17 October 2022

Driving business growth with low-cost digital tech

The adoption of low-cost digital technologies in manufacturing across the UK is being accelerated by the University of Sheffield Advanced Manufacturing Research Centre (AMRC). A new pilot project will create digitally savvy engineers of the future.

Engineers in AMRC

Research engineers at the AMRC’s sites in both South Yorkshire and North Wales are joining forces with the University of Sheffield AMRC Training Centre to deliver NextGen, an £867,000 project funded through the High Value Manufacturing (HVM) Catapult, aimed at addressing the future of data science and current analytic skills shortages in the manufacturing sector. 

“This is about driving productivity into regional manufacturing businesses through digital technology adoption and skills development,” said Ben Morgan, AMRC research director. 

“The programme will support selected businesses to adopt low-cost digital technology and train apprentices and other digital champions to install sensors, and interpret the information being gathered to support informed business decision making.

“Gathering data and understanding the processes in more detail can help productivity as well as saving energy and reducing waste - it should be very beneficial for the businesses taking part.”

The AMRC, part of the national network of HVM Catapult research centres, will select 14 businesses to take part, with ten coming from South Yorkshire and four from Wales. Research engineers will support each company to increase its productivity through data-informed decision-making; developing a sustainable, integrated and collaborative manufacturing ecosystem.  

NextGen will enable manufacturing businesses to leverage a competitive advantage by extracting meaningful insights from data, facilitating a move from a reactive to a predictive business model and help them to use this digital innovation to drive productivity and push them towards net-zero.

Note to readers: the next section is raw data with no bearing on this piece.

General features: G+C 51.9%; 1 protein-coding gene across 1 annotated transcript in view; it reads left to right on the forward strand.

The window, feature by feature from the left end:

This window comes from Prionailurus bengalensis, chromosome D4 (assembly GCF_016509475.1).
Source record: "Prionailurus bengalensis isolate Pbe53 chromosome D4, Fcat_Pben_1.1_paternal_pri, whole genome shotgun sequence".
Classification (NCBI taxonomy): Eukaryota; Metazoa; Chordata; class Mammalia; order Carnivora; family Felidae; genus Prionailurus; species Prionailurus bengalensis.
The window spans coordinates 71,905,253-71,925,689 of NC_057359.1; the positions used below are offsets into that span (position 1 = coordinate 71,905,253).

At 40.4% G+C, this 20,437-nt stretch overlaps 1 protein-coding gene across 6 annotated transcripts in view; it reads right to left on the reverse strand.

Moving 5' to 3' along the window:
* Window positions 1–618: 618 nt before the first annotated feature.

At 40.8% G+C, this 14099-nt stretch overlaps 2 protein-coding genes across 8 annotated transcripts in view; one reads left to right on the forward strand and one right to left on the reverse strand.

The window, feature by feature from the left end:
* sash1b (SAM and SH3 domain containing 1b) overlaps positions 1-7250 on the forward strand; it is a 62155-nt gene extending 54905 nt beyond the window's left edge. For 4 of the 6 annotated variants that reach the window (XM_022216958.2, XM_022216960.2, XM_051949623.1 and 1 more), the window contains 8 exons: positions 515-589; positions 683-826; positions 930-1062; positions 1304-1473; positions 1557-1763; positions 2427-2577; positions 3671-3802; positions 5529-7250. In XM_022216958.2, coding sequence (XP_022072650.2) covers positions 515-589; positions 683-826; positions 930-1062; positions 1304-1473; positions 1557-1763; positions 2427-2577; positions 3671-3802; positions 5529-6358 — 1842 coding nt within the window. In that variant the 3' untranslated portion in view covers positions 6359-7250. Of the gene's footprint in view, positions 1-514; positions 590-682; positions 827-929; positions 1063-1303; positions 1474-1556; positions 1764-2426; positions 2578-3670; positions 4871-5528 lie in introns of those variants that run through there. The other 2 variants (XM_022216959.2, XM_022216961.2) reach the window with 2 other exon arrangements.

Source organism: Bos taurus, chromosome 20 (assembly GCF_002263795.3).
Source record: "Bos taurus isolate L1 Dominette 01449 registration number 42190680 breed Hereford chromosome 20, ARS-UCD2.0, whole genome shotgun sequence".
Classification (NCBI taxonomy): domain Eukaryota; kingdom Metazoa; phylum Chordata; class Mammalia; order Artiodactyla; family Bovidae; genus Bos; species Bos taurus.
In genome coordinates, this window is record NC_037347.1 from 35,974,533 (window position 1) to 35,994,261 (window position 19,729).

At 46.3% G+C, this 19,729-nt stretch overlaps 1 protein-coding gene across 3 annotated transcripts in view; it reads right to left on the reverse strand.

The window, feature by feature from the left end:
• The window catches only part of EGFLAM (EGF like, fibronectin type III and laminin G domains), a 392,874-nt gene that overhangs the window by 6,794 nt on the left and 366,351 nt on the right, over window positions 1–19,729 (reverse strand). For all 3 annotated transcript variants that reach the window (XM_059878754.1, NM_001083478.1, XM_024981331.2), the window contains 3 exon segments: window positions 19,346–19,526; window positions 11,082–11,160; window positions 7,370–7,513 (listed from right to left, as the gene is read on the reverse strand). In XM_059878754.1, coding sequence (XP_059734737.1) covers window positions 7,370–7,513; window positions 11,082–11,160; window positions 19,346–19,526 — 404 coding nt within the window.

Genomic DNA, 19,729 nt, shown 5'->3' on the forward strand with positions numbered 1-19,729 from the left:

To prepare the businesses for an increase in digital adaptations, the AMRC will be working with Sheffield-based manufacturing analytics software company FourJaw, which has simplified the Industrial Internet of things (IIoT), by creating the first easy-to-use and affordable machine monitoring system, designed to meet the demands of manufacturers. 

FourJaw's hardware is completely plug-and-play, meaning it works with any and all machines, regardless of age or brand. The machine data gathered enables manufacturers to drive productivity by providing data insight that allows them to understand the past, manage the present and optimise their production processes for the future. 

Chris Iveson, co-founder and CEO of FourJaw, said: “FourJaw’s aim is to help manufacturers solve their two biggest problems: how do they find more work, and how do they manufacture that work on time, to spec, and within budget.  Our IIoT machine monitoring solution enables this by giving manufacturers the data visibility to improve their shop floor productivity by understanding the main causes of downtime. 

“We’re delighted to have been chosen to be part of this programme and look forward to working alongside the AMRC and the 14 manufacturers selected to demonstrate the value smart technology can provide manufacturers of all sizes.” 

Apprentices from the AMRC Training Centre, which provides apprenticeships to develop the engineering workforce of the future, will be given the opportunity to flex their tech muscles and help analyse the data. The idea is to spark their interest in data science, learn new skill sets and create digitally savvy engineers.

The AMRC is also engaged with other local tech companies to contribute to the project, including WANDisco, Barnsley Digital Media and Razor. 

Tom Hodgson, head of research for Factory 2050 at the AMRC, said the pilot scheme will be the next step in the AMRC’s roadmap for increasing the uptake of industrial digital technologies (IDTs) and data science in the manufacturing sector. 

“The project will act as a showcase for how IDTs can benefit manufacturing organisations of all sizes and will show how digital tools are deployed in 14 companies across South Yorkshire and North Wales,” Tom said. 

“Crucially, we will engage with the workforce to develop the skills necessary to fully utilise these cutting-edge tools to increase productivity.”

Andy Silcox, research director for AMRC Cymru, added: “Next Gen is an exciting, unique, new pilot programme that we at AMRC Cymru believe will become an invaluable tool to guide manufacturers in North Wales in their journey through the fourth industrial revolution.

“It will firstly demonstrate the value of digital tools in the future of manufacturing, but more importantly, it will grow the skills within the partner businesses so they can make full use of those digital tools for years to come.”